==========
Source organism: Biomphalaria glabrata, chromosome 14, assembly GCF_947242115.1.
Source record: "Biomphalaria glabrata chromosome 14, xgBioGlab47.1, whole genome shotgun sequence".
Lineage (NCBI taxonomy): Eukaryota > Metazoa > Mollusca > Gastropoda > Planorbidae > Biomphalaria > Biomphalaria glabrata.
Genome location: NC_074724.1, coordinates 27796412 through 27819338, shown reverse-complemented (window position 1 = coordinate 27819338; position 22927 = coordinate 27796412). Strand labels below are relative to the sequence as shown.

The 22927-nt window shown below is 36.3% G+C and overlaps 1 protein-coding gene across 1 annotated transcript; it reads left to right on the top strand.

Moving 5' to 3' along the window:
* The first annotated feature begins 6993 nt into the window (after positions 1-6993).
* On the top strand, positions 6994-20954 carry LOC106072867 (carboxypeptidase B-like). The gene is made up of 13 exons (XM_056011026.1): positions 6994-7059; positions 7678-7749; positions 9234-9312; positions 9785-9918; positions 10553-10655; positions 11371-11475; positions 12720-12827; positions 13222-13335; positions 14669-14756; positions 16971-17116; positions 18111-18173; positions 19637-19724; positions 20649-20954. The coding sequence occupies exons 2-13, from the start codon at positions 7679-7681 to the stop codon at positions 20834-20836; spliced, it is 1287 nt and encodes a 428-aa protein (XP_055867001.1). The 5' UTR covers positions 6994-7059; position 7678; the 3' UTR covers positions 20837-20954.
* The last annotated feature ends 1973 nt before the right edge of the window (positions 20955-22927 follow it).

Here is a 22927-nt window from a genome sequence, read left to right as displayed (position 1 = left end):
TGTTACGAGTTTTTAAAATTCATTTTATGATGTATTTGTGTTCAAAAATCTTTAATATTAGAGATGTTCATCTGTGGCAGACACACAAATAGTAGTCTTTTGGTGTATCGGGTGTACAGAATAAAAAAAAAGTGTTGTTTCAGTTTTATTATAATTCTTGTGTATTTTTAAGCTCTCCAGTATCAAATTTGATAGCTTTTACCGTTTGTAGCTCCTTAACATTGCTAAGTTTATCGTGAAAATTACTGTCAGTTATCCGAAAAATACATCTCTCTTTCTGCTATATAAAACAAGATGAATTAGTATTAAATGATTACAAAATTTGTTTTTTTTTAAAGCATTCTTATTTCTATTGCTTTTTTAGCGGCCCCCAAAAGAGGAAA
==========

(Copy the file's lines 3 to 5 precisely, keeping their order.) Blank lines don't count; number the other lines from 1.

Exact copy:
Lineage (NCBI taxonomy): Eukaryota > Metazoa > Mollusca > Gastropoda > Planorbidae > Biomphalaria > Biomphalaria glabrata.
Genome location: NC_074724.1, coordinates 27796412 through 27819338, shown reverse-complemented (window position 1 = coordinate 27819338; position 22927 = coordinate 27796412). Strand labels below are relative to the sequence as shown.

The 22927-nt window shown below is 36.3% G+C and overlaps 1 protein-coding gene across 1 annotated transcript; it reads left to right on the top strand.